Prescription: Pain. Glass shards in McClane's bare feet hurt. So too does using a fire hose to swing off the roof of a skyscraper and into a window (a feat prefaced with the less-than-poised "Oh God, please don't let me die"). And in terms of fighting, he's tough but sloppy — when he hangs Teutonic foe Karl (Alexander Godunov) with a chain, it seems as much a by-product of fortuitousness than of skill.
Smirk, With a Side of Sensitivity. McClane's cocky smirk may define him, but he's also a softy comfortable delivering a tearful apology to wife Holly over walkie-talkie and, by proxy, to cop pal Al (Reginald VelJohnson). Public displays of affection don't get much mushier.
2. Die Hard 2: Die Harder (1990) "How can the same shit happen to the same guy twice?"
Don't Believe the Sweater. McClane arrives at
O'Hare Dulles airport in a horrid collared sweater that oozes ordinariness. However, his sleuthing — regarding a rogue military lunatic's (William Sadler) diabolical plot — is from the get-go so spot-on accurate that he comes off as a preternatural Sherlock Holmes.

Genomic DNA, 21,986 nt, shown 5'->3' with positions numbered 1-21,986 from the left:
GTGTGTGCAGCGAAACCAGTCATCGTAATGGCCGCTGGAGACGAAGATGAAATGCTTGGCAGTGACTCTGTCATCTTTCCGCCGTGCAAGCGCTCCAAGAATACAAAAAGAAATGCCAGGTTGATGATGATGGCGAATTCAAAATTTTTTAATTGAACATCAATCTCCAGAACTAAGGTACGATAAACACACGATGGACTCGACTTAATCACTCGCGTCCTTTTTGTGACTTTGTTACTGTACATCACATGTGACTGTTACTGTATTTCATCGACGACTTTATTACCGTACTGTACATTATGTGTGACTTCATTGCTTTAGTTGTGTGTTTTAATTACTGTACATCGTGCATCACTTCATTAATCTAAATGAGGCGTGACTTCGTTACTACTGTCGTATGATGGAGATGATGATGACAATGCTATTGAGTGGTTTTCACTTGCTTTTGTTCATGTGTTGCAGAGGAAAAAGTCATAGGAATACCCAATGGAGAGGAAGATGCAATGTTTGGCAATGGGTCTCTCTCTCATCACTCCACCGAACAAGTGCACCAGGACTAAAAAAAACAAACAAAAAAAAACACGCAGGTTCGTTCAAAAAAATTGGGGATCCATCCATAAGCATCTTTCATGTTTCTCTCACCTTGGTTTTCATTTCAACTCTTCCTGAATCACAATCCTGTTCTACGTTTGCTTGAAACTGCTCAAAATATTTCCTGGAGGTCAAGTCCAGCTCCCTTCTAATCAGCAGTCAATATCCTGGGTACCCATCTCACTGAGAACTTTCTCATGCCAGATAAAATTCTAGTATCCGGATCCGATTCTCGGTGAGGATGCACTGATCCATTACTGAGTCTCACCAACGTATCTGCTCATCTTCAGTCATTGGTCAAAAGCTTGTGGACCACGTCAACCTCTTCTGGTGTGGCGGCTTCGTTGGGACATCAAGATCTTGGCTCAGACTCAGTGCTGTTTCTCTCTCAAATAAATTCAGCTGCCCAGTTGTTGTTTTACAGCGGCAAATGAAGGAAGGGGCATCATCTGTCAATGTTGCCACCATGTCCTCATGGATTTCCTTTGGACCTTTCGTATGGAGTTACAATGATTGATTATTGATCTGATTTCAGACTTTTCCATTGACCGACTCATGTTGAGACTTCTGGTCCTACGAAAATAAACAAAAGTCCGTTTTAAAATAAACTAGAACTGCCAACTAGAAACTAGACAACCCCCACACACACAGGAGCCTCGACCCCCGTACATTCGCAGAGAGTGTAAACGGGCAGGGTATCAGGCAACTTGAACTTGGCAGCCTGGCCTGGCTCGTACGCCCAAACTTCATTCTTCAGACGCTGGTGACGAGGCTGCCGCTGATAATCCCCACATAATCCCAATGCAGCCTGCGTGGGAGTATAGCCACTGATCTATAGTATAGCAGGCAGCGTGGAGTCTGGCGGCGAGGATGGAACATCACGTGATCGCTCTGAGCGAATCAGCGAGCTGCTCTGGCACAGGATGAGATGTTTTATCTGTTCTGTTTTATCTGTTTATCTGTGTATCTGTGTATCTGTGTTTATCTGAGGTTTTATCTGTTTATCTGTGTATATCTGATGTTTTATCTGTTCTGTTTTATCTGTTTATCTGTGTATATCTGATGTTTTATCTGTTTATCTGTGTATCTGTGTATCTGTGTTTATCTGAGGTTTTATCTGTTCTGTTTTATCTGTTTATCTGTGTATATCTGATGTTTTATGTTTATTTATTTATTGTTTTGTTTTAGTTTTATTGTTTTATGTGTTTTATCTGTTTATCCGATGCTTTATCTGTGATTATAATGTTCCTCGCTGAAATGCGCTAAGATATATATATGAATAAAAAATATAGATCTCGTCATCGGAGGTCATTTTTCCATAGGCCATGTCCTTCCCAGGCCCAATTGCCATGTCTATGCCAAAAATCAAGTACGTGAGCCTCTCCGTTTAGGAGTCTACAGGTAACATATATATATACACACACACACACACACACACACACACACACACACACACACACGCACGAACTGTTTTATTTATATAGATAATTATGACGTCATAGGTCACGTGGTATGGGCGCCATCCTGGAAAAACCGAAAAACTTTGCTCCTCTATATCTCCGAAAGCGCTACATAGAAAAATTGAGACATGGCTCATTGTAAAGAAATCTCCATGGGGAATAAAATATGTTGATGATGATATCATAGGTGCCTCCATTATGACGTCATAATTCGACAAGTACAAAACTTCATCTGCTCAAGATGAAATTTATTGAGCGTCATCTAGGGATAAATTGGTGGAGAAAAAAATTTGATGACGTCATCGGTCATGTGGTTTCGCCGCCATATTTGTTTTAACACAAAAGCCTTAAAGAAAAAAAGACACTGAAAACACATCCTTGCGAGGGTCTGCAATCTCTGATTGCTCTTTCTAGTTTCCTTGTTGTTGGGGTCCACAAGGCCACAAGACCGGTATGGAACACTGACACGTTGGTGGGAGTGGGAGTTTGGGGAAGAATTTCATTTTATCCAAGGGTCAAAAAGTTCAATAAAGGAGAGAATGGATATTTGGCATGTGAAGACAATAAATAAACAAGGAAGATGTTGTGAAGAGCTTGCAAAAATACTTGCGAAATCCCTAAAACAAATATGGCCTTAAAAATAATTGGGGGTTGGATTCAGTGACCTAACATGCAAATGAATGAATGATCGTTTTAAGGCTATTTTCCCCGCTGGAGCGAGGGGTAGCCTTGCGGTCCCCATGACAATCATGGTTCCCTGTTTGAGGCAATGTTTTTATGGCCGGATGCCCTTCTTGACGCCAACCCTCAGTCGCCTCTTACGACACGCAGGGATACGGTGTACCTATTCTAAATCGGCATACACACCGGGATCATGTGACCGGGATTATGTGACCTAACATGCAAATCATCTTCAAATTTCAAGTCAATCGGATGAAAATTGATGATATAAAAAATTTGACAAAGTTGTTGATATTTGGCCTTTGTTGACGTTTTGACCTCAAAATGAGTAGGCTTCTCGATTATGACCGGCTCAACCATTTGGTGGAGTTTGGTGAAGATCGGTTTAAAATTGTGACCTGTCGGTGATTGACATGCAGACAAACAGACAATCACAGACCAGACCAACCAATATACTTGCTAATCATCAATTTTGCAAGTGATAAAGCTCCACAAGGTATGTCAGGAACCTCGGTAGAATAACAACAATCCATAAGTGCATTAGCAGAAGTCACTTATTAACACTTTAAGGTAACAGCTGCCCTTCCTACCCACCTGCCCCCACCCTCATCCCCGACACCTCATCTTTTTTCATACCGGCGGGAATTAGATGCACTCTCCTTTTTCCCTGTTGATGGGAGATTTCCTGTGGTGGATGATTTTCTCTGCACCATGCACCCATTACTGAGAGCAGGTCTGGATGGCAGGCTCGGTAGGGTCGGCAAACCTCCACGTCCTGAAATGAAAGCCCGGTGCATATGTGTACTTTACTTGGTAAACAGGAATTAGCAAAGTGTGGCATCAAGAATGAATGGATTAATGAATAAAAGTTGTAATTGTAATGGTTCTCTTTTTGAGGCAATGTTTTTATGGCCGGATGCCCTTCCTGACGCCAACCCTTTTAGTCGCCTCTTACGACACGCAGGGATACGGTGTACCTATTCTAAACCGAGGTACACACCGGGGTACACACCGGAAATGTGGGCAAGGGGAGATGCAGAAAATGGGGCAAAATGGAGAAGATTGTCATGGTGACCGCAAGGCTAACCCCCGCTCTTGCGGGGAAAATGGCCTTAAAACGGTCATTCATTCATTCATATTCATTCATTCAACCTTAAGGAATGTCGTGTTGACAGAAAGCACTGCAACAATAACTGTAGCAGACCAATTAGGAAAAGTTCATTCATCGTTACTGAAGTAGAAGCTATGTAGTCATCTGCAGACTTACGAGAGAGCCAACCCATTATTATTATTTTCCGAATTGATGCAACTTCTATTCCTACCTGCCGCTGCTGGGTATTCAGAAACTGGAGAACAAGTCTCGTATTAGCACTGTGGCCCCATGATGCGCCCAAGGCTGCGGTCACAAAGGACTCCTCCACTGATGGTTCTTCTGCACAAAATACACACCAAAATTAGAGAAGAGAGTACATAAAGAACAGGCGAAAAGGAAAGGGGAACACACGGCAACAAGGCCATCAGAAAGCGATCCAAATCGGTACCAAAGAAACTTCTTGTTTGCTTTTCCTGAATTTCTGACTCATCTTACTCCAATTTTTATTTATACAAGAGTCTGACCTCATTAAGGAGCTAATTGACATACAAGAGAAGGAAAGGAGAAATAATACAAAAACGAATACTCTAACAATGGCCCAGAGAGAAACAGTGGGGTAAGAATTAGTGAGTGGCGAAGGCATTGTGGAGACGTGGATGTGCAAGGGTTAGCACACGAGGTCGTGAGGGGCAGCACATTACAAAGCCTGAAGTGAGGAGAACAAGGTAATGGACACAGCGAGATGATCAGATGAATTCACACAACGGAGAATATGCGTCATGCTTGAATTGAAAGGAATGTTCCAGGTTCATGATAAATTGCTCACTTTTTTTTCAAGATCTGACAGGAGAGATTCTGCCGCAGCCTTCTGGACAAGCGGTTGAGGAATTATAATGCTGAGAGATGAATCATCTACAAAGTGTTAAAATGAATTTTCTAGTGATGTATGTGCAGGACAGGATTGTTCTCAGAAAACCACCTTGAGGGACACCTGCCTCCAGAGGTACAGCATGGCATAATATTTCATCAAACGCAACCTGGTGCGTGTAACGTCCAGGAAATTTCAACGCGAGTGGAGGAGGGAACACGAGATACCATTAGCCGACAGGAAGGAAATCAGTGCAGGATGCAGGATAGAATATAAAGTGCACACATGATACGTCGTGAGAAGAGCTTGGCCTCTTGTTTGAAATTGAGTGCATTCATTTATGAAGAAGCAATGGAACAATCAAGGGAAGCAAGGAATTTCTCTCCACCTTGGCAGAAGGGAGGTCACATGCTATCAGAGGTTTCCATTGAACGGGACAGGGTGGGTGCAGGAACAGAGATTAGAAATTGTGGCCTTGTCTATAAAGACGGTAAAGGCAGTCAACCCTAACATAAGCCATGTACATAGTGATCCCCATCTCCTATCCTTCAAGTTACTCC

Absurdly Assured. Far from flustered, McClane now performs expert roll-and-shoot maneuvers when fired upon by villains. He pops out of air vents to kill gunmen at just the right moment. He leaps over a semitruck on a snowmobile that then blows up midair. He escapes a grounded, exploding plane by using the pilot's ejector seat and parachuting to safety. And he jumps out of a helicopter onto a moving plane's wing, where he proceeds to fight two super-soldiers. All without hesitation or alarm.
One-liner Overload. McClane primarily speaks in quips throughout director Renny Harlin's more-is-better sequel, most of them pure eye-rollers (the worst: "Just the fax, ma'am. Just the fax."). Cheesier still, it's here that "Yippee-ki-yay, motherfucker" becomes a finale-punctuating signature catchphrase, delivered with the nonchalant cool of a stud who never doubted he'd eventually blow up the baddies' airplane by spilling its fuel and then igniting the resultant flammable liquid trail.
3. Die Hard With a Vengeance (1995) "Yeah, I'm that fucking Energizer Bunny."